Weird Outlook Followers

weird outlook followers

Last month I started getting regular email notifications telling me I had new followers, but the followers’ email addresses were all outlook.com and quite spammy-looking. Even more suspicious was the fact the follows started after I had stopped posting regularly, and there were new follows everyday but no new page views on my site–meaning they were following without having been to my site.

I already felt iffy about sharing anything on the Internet, so needless to say daily reminders that there were bots out there aware of my online existence looking to… do something nefarious only compounded my nervousness. Since I had hit a lull in posting anyway, I started thinking about ending this little blogging experiment.

Anyway, today I finally googled the issue and found this Support Forum. I skimmed through all 23 pages of posts (as of today) and gleamed a few helpful points from the Staff responses (links included). 

Are they armed and dangerous? And whyyyyy is this happening?

Staff response: 

I know this is incredibly annoying, but I also want to reassure you that that’s all it is – annoying. There is no way these spam followers can put your site, your content, or your private account data in any danger. It just increases the number of email notifications WordPress.com needs to send out for each new post, so if anything it’s an attempted attack on us trying to overload our email servers, not on your sites or accounts.

You can remove the spam followers under My Site ->People, but that won’t prevent new follows from coming in. You might also consider temporarily disabling email notifications of new followers in your account settings until we manage to get these blocked. You’ll still see a notification each time in the WordPress.com admin bar, but at least you won’t have your inbox flooded with emails from fake subscriptions.

Please don’t email these addresses back – another potential reason for this is that someone is fishing for emails which they can then use to try and spam directly, and emailing them back will only provide them with your personal email address – something they cannot get hold of by merely following your site.

How come I get the email notification of new spam followers, but they don’t show up on my site’s followers list?

WordPress is automatically removing them as they find them.  And they seem to be pretty thorough. I’ve gotten about 25 of these spam followers over the past month, and when I checked today only one was listed in my Email Followers.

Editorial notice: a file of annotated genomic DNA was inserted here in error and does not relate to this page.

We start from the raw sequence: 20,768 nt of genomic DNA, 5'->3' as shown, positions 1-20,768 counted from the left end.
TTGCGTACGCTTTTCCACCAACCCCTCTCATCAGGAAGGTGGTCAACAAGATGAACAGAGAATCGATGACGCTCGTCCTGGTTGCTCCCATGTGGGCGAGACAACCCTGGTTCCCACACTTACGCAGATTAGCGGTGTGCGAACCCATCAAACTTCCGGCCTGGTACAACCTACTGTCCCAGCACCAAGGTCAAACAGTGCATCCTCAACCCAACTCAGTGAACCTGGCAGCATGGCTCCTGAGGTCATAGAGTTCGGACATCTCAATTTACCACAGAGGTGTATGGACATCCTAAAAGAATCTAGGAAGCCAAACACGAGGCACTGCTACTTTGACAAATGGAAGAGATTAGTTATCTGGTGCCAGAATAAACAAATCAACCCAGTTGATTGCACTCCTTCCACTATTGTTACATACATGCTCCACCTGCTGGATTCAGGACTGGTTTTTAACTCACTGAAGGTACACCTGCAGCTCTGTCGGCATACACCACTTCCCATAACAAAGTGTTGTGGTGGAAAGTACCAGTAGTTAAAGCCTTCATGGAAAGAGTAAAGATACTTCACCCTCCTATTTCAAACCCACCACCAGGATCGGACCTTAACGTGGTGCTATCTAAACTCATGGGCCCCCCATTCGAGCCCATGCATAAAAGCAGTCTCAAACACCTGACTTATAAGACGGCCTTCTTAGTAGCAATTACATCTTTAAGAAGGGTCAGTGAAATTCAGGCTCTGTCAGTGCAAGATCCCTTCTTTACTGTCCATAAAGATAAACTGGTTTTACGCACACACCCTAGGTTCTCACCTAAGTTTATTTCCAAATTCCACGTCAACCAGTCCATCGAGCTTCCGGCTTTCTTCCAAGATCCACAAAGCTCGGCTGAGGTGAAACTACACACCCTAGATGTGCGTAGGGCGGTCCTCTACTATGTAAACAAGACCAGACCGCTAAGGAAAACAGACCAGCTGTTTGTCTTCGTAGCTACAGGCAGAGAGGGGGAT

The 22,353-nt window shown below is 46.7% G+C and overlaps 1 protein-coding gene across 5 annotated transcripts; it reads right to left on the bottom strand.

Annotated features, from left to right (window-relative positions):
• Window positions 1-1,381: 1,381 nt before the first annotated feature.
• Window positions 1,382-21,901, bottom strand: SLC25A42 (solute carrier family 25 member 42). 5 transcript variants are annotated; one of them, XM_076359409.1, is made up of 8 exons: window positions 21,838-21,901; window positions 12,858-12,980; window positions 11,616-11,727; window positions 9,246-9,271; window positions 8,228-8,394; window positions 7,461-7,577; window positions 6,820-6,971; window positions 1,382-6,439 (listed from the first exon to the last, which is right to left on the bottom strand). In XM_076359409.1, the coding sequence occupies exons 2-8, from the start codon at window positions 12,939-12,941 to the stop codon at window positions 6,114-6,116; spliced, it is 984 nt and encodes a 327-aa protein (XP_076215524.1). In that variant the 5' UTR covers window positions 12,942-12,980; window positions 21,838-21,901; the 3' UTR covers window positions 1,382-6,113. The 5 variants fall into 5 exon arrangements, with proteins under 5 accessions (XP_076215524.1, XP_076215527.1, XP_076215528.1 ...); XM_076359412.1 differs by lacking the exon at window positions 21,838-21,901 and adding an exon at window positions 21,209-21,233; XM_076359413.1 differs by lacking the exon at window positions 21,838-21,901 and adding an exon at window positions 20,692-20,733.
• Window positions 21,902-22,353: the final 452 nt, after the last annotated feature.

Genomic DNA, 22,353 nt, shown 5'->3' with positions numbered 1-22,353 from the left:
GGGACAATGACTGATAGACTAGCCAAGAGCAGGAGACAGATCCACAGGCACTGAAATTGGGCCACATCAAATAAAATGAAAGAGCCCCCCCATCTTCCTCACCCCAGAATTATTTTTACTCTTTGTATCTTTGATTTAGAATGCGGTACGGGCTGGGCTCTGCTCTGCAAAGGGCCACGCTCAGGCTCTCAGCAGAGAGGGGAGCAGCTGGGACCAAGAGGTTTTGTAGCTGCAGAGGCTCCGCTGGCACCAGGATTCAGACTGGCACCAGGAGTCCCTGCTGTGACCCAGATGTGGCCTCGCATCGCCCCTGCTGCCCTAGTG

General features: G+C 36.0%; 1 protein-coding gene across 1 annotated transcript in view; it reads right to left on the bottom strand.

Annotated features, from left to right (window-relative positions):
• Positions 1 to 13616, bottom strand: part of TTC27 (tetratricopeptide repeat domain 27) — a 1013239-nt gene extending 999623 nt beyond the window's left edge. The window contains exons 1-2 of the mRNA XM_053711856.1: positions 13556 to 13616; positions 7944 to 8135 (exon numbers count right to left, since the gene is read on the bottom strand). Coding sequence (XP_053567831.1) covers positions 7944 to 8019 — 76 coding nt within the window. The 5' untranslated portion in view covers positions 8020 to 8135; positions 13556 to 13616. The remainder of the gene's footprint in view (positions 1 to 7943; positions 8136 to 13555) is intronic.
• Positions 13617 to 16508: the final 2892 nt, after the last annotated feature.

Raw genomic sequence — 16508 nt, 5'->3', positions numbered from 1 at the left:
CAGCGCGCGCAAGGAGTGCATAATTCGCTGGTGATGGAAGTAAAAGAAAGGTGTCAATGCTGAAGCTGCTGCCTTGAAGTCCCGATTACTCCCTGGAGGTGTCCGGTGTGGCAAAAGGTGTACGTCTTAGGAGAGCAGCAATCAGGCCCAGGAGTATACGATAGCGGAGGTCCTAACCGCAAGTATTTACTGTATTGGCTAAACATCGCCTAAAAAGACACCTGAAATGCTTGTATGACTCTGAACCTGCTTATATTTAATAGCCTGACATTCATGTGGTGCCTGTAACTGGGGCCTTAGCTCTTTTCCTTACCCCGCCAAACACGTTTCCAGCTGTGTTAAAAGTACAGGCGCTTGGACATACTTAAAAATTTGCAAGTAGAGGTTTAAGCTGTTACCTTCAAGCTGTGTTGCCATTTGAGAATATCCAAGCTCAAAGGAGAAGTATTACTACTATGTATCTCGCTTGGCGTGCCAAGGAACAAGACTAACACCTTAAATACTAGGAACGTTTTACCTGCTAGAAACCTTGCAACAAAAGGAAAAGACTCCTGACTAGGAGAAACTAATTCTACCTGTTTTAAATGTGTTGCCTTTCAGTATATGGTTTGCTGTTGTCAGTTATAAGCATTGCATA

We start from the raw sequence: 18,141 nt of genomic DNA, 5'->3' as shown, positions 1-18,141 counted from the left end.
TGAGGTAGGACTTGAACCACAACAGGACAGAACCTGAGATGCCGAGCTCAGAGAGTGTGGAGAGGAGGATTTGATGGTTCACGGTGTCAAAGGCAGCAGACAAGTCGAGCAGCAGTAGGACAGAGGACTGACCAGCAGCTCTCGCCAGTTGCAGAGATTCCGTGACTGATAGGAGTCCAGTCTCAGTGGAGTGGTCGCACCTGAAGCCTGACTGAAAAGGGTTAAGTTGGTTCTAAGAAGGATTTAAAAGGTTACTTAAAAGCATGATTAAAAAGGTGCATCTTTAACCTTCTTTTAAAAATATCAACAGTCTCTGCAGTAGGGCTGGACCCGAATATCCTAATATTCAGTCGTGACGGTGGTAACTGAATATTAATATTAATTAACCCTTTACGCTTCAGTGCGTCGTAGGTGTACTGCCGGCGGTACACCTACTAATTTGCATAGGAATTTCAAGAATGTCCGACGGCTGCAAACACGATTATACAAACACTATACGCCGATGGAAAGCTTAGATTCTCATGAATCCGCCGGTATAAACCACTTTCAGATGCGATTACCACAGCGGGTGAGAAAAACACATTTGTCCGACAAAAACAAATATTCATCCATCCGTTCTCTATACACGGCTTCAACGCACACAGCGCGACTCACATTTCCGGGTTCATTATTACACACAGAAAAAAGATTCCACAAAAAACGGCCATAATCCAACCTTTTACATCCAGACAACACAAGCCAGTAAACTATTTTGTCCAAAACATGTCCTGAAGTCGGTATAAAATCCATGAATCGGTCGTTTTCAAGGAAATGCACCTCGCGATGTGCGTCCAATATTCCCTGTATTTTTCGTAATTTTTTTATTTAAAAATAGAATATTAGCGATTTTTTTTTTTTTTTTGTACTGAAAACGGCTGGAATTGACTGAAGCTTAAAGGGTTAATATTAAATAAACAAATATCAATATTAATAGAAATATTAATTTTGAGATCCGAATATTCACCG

What can I do?

For the notifications, you can uncheck your email notifications for site follows or set a filter in your email so they’re archived away from your inbox to prevent the daily aggravation.

As for the followers,  no way to prevent email followers.

There isn’t a way to prevent email followers without removing the option all together.

If you wanted to go that route I’d suggest maybe using a contact form in place of the follow by email widget.

I did remove the Follow by Email widget from my sidebar to see if that would make a difference. (I doubt it will since somehow they are following without actually having visited my site.)

What about stricter verification/privacy measures? 

Such as captcha?

We use a verification link – if someone enters their email on the form they need to verify the subscription by clicking on a link we send them. Only after that link is clicked does the site owner get a notification of a new follower. That process blocks most, possibly all bots, so there’s likely a human element involved here which won’t be stopped by a Captcha.

Besides that, Captcha has many accessibility problems and can make it very hard for people with poor or no eyesight to use any service. We don’t use Captcha anywhere on WordPress.com or Jetpack, relying on a two-step opt-in process instead.

Or in general limit my site’s exposure to the bots of the world?

While I understand why you feel that way, it’s not really practical. If your site is public it means any one on the internet is able to view it, and via the site’s public RSS feed people can also follow it in any RSS reader (including Google Flipboard), via blog aggregation services like Bloglovin’, or they can even build their own app and follow your site via our API if they wanted to.

You likely have many followers you don’t even know about as they subscribe directly to your site’s RSS feed rather than via WordPress.com, and adding the ability to approve followers would only add a false sense of security.

For now the only options on WordPress.com is to have your site completely public, or completely private (invitation only and completely undiscoverable otherwise). What you want is essentially something like a private Instagram, where your account is discoverable, but your posts can only be seen by people you approve. We don’t have such an option on WordPress.com at this time.

I guess it will always be a trade-off. Sharing online opens up possibilities for more connection and exchange, but also opens you up to more risk. Reading through the forum did assuage some of my fears about the shadowy spam followers, so I won’t be deleting this little space just yet. It was nice to see I am not alone, and for some reason it made me smile to see how others described the spammy addresses of our common enemy: bogus, dodgy, gibberish and even disturbing.

2 Comments

  1. Thank you for writing this. I, too, have noticed a bunch of alleged followers, all with outlook.com addresses. You’re right — WordPress does seem to be on top of it.

    Thanks for visiting my site earlier, too! I love the quote you left for my post.

    Like

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